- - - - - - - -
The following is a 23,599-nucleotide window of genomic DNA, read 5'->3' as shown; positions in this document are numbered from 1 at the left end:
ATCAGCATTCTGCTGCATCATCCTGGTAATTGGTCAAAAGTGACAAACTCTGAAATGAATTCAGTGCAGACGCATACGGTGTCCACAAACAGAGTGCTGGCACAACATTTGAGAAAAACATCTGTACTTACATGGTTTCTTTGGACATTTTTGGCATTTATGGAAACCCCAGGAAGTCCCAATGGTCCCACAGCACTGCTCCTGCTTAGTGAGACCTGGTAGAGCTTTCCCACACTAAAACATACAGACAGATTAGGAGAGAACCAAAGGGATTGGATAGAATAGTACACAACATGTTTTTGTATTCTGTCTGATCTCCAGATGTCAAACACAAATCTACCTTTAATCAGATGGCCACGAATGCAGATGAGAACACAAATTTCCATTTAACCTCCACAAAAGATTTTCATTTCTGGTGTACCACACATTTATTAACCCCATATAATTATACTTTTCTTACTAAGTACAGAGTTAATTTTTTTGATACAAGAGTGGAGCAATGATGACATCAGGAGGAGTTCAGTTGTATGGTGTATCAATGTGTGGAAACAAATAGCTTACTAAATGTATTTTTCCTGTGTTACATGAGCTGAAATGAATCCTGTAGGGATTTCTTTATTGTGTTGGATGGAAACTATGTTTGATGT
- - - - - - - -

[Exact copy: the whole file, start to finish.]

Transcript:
The following is a 23,599-nucleotide window of genomic DNA, read 5'->3' as shown; positions in this document are numbered from 1 at the left end:
ATCAGCATTCTGCTGCATCATCCTGGTAATTGGTCAAAAGTGACAAACTCTGAAATGAATTCAGTGCAGACGCATACGGTGTCCACAAACAGAGTGCTGGCACAACATTTGAGAAAAACATCTGTACTTACATGGTTTCTTTGGACATTTTTGGCATTTATGGAAACCCCAGGAAGTCCCAATGGTCCCACAGCACTGCTCCTGCTTAGTGAGACCTGGTAGAGCTTTCCCACACTAAAACATACAGACAGATTAGGAGAGAACCAAAGGGATTGGATAGAATAGTACACAACATGTTTTTGTATTCTGTCTGATCTCCAGATGTCAAACACAAATCTACCTTTAATCAGATGGCCACGAATGCAGATGAGAACACAAATTTCCATTTAACCTCCACAAAAGATTTTCATTTCTGGTGTACCACACATTTATTAACCCCATATAATTATACTTTTCTTACTAAGTACAGAGTTAATTTTTTTGATACAAGAGTGGAGCAATGATGACATCAGGAGGAGTTCAGTTGTATGGTGTATCAATGTGTGGAAACAAATAGCTTACTAAATGTATTTTTCCTGTGTTACATGAGCTGAAATGAATCCTGTAGGGATTTCTTTATTGTGTTGGATGGAAACTATGTTTGATGT